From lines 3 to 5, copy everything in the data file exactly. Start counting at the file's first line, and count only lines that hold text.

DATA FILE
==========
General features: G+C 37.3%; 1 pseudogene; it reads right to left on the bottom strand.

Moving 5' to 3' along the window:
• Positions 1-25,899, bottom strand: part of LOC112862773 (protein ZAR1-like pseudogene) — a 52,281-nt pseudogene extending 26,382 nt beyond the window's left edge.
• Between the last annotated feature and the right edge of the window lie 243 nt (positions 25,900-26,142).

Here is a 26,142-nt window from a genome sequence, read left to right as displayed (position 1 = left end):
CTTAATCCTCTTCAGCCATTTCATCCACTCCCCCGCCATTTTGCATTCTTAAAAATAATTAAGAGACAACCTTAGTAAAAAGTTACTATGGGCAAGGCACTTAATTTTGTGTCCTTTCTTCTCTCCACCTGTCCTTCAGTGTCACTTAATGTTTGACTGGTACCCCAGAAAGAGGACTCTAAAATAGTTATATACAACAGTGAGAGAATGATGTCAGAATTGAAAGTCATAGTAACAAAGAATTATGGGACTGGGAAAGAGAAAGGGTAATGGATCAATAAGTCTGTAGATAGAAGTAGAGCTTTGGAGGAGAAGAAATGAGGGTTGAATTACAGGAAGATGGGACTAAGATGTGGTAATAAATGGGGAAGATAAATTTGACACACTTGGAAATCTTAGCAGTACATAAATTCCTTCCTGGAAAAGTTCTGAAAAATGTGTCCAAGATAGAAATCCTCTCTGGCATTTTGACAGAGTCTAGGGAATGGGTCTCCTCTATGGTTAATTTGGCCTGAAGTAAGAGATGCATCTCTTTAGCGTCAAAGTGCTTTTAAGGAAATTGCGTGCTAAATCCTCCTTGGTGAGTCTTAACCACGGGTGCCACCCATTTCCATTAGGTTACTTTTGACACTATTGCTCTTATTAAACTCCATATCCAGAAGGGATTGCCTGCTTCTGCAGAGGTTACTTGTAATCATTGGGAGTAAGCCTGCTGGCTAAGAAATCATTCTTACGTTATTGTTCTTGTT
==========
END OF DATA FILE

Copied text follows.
• Positions 1-25,899, bottom strand: part of LOC112862773 (protein ZAR1-like pseudogene) — a 52,281-nt pseudogene extending 26,382 nt beyond the window's left edge.
• Between the last annotated feature and the right edge of the window lie 243 nt (positions 25,900-26,142).

Here is a 26,142-nt window from a genome sequence, read left to right as displayed (position 1 = left end):